Nasatka filed this appeal on June 6, 1994, before the district court had issued its reconsideration decision rescinding sanctions. At the time of filing, a reversal by this court would have relieved Nasatka of conducting any further pre-filing investigation, which arguably could be characterized as effectual relief having an impact on the parties. However, once the district court issued its reconsideration decision lifting all sanctions and finding, based on later-submitted evidence, that after all Nasatka's pre-filing investigation was adequate, the situation changed drastically.
At this point, a decision by this court in favor of Nasatka could not afford him any relief more meaningful than that which Nasatka can obtain by simply refiling his complaint, as he is free to do given that it was dismissed without prejudice. In light of the district court's reconsideration decision that Nasatka's pre-filing investigation was adequate, he can have no legitimate fears of his complaint again being dismissed on that ground. Thus, Nasatka is free to proceed with this suit without any relief from this court. A decision for Nasatka in this appeal would only provide a holding that the evidence which he originally presented to the district court in response to Delta's motion to dismiss demonstrated an adequate pre-filing investigation for purposes of Rule 11. Because such a holding, the only relief which Nasatka seeks on appeal, has no bearing on Nasatka's right to proceed with this litigation or on any sanction, it can make no difference to his legal interest.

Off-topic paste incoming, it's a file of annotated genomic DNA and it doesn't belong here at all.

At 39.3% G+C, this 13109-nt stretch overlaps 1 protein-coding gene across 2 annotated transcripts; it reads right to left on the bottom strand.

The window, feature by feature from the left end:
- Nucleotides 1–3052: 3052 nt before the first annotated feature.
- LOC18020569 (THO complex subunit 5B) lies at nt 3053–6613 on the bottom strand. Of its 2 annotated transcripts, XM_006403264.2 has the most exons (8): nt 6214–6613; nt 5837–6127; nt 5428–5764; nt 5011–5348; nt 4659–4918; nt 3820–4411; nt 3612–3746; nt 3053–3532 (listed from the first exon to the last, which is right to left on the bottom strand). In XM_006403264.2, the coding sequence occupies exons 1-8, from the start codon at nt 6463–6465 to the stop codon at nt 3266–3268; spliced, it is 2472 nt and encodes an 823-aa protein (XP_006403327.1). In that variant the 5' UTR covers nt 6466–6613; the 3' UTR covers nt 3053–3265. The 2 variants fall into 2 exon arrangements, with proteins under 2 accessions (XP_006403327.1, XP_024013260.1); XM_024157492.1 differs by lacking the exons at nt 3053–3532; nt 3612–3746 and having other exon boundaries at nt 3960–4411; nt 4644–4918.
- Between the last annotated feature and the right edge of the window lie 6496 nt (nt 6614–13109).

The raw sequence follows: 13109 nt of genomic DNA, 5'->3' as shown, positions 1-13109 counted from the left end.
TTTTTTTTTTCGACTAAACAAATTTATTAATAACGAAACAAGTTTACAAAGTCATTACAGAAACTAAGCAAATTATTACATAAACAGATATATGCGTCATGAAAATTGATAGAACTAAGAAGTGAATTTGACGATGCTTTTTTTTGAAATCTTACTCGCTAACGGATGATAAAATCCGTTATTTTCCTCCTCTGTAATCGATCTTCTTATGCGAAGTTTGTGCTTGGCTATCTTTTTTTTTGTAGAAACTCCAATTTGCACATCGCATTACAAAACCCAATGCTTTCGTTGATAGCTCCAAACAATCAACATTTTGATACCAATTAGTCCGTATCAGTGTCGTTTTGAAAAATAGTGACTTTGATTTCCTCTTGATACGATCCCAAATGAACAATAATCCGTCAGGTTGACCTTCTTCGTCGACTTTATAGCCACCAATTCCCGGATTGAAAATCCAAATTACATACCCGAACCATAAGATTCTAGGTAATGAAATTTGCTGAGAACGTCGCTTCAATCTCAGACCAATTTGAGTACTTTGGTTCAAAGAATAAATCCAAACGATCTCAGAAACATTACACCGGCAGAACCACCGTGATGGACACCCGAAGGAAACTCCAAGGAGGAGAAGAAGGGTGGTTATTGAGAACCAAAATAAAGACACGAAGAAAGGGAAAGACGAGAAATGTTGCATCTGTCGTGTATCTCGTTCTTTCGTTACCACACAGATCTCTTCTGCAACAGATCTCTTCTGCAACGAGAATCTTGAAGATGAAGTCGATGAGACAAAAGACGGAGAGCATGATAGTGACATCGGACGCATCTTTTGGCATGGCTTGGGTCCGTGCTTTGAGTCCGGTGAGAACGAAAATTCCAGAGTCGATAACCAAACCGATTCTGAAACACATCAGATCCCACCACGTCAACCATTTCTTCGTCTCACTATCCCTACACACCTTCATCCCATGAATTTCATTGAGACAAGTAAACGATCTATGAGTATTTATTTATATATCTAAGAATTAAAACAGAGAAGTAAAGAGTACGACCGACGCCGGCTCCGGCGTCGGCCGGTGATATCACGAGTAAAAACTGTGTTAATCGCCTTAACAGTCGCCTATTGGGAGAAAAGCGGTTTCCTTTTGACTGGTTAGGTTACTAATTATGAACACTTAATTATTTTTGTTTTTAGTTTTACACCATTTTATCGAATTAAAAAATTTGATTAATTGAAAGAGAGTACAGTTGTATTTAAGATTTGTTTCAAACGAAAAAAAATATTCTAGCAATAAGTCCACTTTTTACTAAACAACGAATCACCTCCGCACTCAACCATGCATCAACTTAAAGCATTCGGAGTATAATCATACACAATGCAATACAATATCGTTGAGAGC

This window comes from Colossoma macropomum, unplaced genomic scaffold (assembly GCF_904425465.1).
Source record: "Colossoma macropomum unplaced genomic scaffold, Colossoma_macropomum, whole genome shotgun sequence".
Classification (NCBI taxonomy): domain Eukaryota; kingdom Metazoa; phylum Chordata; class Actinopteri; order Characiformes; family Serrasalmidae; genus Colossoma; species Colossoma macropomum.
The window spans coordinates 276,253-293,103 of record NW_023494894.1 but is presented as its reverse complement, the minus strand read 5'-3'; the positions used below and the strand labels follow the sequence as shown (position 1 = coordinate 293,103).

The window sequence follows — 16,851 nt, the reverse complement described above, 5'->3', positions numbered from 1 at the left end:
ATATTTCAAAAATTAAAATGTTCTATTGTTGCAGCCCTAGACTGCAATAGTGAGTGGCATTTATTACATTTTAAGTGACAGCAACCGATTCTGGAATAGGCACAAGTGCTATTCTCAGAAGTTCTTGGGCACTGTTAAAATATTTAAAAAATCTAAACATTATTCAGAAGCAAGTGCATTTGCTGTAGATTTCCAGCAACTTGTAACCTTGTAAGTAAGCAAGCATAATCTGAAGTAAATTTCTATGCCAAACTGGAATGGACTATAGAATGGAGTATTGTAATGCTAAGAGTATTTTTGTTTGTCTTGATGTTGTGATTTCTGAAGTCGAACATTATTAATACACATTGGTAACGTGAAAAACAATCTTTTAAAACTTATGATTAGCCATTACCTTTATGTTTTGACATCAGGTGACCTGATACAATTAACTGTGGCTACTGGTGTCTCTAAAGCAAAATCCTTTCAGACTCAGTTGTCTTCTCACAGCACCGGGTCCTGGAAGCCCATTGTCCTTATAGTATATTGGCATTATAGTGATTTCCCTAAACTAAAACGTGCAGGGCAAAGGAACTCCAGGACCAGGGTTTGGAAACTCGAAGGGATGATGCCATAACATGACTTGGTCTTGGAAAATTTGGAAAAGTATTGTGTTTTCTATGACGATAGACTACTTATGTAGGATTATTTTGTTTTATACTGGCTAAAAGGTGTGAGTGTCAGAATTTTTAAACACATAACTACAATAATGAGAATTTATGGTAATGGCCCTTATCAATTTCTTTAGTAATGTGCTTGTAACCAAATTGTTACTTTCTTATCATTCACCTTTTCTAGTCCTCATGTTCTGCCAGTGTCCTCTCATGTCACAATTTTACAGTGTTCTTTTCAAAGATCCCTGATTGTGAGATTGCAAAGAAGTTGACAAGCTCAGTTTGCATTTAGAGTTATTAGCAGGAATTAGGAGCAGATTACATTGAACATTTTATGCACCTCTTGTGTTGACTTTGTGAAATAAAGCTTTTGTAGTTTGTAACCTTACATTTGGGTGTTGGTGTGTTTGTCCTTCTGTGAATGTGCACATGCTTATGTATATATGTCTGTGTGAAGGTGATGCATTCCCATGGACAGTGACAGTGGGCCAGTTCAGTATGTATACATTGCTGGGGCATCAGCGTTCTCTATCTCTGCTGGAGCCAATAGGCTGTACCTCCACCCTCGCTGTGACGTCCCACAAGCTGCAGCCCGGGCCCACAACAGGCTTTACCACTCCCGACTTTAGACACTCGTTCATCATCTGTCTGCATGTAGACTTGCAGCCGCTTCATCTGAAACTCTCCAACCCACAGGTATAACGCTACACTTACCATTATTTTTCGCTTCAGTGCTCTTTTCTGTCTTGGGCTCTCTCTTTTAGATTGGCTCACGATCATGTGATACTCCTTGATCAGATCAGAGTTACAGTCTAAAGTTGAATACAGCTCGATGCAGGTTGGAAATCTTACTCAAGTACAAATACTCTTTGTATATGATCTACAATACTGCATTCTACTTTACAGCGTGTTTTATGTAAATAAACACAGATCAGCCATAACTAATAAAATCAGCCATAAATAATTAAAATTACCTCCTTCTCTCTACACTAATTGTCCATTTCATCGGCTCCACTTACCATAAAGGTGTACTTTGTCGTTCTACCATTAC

Nasatka argues that a ruling by this court that the pre-filing investigation as originally presented to the district court was adequate would benefit its legal interests in future proceedings in this case. According to Nasatka, this appeal is not moot because Delta has filed a motion in the district court under 35 U.S.C. § 285 for attorney fees and costs as the prevailing party. In Nasatka's view, a ruling in its favor would preclude Delta from claiming it had prevailed in the proceedings before the trial court and, therefore, would clarify that Delta is not entitled to fees and costs. However, Delta's motion for attorney fees in the district court and the arguments that Delta may make in that motion are irrelevant to whether this appeal seeking reversal of the order dismissing Nasatka's original complaint became moot before being submitted for decision here. Once refiled, Nasatka's suit may proceed regardless of the district court's eventual decision on Delta's motion. If the district court grants Delta's motion, Nasatka's recourse is to appeal that order. Any opinion by us at this point as to whether Nasatka's original pre-filing investigation was adequate would be premature as the trial court has not yet ruled and thus purely advisory and, therefore, prohibited.
In effect, Nasatka seeks our blessing on an issue that no longer has any impact on the further progress of this case at the trial court and is as moot there as here. Nasatka belatedly represented to the district court that he had conducted a much more thorough investigation than that on which the court ruled in the February 14, 1994 order. Only that representation of the more thorough investigation is relevant to any further proceedings in the district court because, once admitted, it supersedes Nasatka's original and apparently incomplete description of his pre-filing investigation. For these reasons, the question of the adequacy of Nasatka's pre-filing investigation as originally described to the district court is moot. Therefore, this appeal is moot and must be dismissed for lack of jurisdiction.2 II